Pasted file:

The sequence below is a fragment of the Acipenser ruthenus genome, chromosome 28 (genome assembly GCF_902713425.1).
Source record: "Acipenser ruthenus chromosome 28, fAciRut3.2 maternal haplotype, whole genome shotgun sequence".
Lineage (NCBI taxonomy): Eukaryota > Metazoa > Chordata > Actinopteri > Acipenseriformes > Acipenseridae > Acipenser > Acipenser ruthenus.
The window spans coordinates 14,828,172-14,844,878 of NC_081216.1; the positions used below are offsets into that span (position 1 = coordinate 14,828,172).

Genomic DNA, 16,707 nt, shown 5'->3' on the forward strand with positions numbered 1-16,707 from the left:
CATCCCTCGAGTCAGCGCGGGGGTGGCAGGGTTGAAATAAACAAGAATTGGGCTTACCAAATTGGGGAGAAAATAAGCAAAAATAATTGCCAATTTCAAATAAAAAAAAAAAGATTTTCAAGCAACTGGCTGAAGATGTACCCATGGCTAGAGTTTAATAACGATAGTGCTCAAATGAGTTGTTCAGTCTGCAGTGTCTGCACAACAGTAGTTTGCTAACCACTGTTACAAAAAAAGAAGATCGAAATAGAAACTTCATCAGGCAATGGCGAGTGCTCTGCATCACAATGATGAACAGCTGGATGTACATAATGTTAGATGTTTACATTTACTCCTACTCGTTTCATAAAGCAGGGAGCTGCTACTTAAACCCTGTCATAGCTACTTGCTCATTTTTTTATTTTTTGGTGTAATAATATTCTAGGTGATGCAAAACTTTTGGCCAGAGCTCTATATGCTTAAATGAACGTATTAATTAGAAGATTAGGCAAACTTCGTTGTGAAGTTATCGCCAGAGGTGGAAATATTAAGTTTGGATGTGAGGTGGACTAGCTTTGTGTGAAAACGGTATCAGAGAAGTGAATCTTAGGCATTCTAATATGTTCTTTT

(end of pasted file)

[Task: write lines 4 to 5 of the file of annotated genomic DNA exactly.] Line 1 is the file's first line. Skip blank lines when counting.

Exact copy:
The window spans coordinates 14,828,172-14,844,878 of NC_081216.1; the positions used below are offsets into that span (position 1 = coordinate 14,828,172).

Genomic DNA, 16,707 nt, shown 5'->3' on the forward strand with positions numbered 1-16,707 from the left: